In 'Jungle Fever,' Spike Lee shows a leap in maturity

On movies

June 07, 1991|By Lou Cedrone

SPIKE LEE, whose ''Do the Right Thing'' was more wrong than right, and whose ''Mo' Better Blues'' was almost all wrong, shows tremendous improvement in his latest film, ''Jungle Fever.''

There are some things wrong with the movie, but there are many more that are right. If Lee has been criticized for being incapable of writing about relationships, if he has been rapped for not being able to end a movie, he manages both situations in the new film.

Actually, the new movie has two endings. The first seems arbitrary until Marvin Gaye comes to mind, and the second is just a little much. We know what the man is trying to do, but in this case, he may have overdone.

Lee, who has also been knocked for not including drugs in his films, for not saying that babies shouldn't have babies, handles that, too. It is as though he has responded to all criticism in the new film.

BThat makes it sound like a jumble, but it is not. True, Lee weaves a number of themes together, but they do mesh. One has a black architect fall in love with a white girl, a temporary helper. He's married and has a child. He's also weak and before long the two are at it on the drawing board.

That's one thing Lee is not very good at, the sex. You rather wish he would ignore it or do it in shorthand.

The relationship between the girl and the guy, however, is interesting and handled with intelligence. She is part of an Italian-American family living in Bensonhurst, which, you might think, is going to send Lee into a rage, but he doesn't go that way. He is maturing. He probably felt, in this instance, that mention was good enough.

The second theme has the architect's brother, a crack head, bring agony to his parents, played with heartfelt understanding by Ruby Dee and Ossie Davis. The brother is the bane of his parents' life, but they try. The mother does as all mothers do in this instance. She tries to buy time, but we know it isn't going to work. At one point, the architect, looking for his brother, visits a crack palace, and the scene plays like Fellini, no small accomplishment.

''Jungle Fever'' almost plays like a collection of set pieces with stand-out sequences. One has John Turturro, as Paulie Carbone, owner of a notion store in Bensonhurst, question his bigoted friends about their voting. They lament the fact that a black is now the mayor of New York, but they admit they didn't bother to vote.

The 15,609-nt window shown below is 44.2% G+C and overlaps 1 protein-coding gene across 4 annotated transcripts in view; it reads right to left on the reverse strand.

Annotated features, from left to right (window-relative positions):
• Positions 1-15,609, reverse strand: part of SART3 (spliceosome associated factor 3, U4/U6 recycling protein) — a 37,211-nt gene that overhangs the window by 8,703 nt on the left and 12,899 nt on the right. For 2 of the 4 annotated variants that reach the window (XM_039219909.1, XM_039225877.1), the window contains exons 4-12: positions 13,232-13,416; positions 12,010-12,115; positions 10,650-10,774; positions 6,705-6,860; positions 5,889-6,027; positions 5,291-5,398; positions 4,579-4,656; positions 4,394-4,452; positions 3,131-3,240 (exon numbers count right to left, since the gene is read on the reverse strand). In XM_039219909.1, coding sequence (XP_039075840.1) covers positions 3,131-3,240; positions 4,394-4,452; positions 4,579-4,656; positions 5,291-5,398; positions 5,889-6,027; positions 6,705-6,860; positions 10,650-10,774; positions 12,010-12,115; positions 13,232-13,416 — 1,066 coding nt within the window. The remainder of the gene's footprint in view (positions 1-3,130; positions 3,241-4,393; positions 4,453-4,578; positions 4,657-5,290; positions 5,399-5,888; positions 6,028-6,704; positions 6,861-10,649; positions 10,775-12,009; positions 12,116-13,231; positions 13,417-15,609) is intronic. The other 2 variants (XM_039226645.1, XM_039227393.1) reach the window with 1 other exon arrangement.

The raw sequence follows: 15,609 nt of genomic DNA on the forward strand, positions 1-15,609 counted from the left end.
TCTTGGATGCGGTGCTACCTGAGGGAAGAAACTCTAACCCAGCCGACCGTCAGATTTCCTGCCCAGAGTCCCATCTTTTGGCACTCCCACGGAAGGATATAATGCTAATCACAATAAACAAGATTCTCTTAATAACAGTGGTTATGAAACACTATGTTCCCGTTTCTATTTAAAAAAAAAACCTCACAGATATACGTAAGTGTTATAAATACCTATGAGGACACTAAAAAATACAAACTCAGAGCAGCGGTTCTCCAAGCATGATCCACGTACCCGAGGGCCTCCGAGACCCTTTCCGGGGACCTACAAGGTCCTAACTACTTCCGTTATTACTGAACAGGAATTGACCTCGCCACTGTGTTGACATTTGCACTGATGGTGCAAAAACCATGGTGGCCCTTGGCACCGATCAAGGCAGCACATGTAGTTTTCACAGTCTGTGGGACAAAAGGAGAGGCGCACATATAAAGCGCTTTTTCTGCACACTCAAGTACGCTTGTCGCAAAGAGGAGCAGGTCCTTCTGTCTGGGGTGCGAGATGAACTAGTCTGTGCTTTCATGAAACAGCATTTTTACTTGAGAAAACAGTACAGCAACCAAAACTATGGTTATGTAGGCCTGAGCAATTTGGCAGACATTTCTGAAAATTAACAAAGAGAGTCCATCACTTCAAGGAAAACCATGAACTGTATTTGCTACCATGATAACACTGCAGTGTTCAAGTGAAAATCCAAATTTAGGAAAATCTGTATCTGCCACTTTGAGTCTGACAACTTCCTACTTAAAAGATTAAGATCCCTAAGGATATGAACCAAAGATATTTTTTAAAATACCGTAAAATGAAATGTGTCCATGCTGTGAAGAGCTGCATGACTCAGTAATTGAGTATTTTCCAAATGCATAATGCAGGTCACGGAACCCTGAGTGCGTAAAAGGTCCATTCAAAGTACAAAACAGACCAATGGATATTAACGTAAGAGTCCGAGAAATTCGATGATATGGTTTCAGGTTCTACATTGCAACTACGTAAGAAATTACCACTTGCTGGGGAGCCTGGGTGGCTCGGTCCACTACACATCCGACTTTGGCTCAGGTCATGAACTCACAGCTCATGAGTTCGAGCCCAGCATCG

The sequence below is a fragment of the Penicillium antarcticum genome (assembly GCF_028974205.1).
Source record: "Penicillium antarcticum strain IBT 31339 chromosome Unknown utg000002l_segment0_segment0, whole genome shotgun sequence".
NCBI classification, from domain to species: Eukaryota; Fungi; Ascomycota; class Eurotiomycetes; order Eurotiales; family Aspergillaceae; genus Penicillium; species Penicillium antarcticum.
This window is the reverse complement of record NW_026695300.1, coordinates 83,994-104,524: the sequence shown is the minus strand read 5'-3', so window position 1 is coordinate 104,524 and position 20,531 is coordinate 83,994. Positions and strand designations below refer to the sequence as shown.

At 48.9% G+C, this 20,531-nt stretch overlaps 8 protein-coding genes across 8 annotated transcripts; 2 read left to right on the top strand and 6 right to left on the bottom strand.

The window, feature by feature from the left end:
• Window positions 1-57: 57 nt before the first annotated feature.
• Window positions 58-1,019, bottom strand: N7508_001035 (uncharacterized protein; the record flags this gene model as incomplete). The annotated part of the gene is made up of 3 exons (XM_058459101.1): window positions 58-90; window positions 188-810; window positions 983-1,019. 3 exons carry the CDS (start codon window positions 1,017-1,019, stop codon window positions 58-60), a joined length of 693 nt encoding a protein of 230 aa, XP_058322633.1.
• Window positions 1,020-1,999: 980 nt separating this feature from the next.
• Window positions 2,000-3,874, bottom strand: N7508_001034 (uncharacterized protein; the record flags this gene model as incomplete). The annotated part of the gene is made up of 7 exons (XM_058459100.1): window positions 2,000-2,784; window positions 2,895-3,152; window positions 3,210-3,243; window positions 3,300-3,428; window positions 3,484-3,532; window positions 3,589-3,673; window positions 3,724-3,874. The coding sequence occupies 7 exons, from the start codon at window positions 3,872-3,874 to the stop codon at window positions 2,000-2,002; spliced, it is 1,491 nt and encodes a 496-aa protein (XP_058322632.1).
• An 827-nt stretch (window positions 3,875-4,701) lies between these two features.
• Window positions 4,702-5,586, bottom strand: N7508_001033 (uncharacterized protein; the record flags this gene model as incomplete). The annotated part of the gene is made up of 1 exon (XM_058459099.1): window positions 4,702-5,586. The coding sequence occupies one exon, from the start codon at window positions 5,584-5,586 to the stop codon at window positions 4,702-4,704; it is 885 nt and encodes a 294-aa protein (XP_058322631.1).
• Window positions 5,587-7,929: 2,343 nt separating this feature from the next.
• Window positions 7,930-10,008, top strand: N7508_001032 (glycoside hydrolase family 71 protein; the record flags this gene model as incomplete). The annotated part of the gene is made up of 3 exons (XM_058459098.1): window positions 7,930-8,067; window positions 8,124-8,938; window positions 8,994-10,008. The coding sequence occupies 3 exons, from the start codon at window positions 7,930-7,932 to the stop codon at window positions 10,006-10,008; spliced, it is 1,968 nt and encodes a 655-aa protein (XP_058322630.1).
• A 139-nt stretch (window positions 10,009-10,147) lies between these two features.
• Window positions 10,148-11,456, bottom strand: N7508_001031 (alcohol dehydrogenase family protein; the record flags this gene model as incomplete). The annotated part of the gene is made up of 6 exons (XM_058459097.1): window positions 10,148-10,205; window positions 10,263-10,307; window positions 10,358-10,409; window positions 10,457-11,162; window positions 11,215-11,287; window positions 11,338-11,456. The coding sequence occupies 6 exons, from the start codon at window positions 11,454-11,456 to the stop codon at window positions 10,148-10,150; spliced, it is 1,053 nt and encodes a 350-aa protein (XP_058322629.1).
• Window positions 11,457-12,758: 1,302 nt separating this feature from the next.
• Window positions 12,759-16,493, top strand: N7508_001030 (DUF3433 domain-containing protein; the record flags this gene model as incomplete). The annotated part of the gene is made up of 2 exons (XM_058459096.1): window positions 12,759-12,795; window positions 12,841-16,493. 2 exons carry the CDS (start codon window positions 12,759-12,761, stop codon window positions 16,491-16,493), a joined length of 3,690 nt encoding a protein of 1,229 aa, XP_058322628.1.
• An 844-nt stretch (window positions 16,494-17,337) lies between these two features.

In another, a group of black women sit around and talk about white and black men.

There are other scenes that play equally well, so if ''Jungle Fever'' doesn't amount to a solid whole, many of its parts are exceptional.

At times, Lee allows his background music to overwhelm the action. We are conscious, throughout, that Frank Sinatra is holding sway. We are also aware, at times, that some of the music sounds like the kind that is frequently identifiable with low-budget films. The original songs are good. They were done by Stevie Wonder. It's the rest that play like accompaniment for an early Russ Meyer movie.

There is also a 365-degree shot that goes around too often. This is the sort of thing that intrigues the film student, and Lee is well beyond that.

Elsewhere, however, ''Jungle Fever'' is on target, an always interesting, frequently exceptional film that proves, beyond doubt, that the director-writer is getting older.

Wesley Snipes is the architect, Annabella Sciorra is the temp, Samuel Jackson is the crack head, Lonette McKee is the architect's wife, and Anthony Quinn, who seems to have found a career as a character actor, is Lou Carbone, bigoted father to Paulie.

They, along with Turturro, Dee and Davis, make invaluable contribution to the film, one that also allows Lee to work as an actor, good friend to the architect. Here, too, he seems older, more experienced.

Snipes, the heavy in ''New Jack City,'' is very likable, very human as the architect, and Sciorra is equally engaging. Their personableness makes the characters they play more understandable than they might have been had they been done by others.

''Jungle Fever,'' which includes some scenes that will tear you apart and others that will have you laughing, opens here today. It is Spike Lee on the rise. It is, for the director-writer, an almost positive, hopeful film.

''Jungle Fever''

** A black architect falls in love with a white secretary.

CAST: Wesley Snipes, Annabella Sciorra, Spike Lee, Ossie Davis, Ruby Dee, Lonette McKee, John Turturro, Anthony Quinn


RATING: R (sex, language, violence)

) RUNNING TIME: 127 minutes

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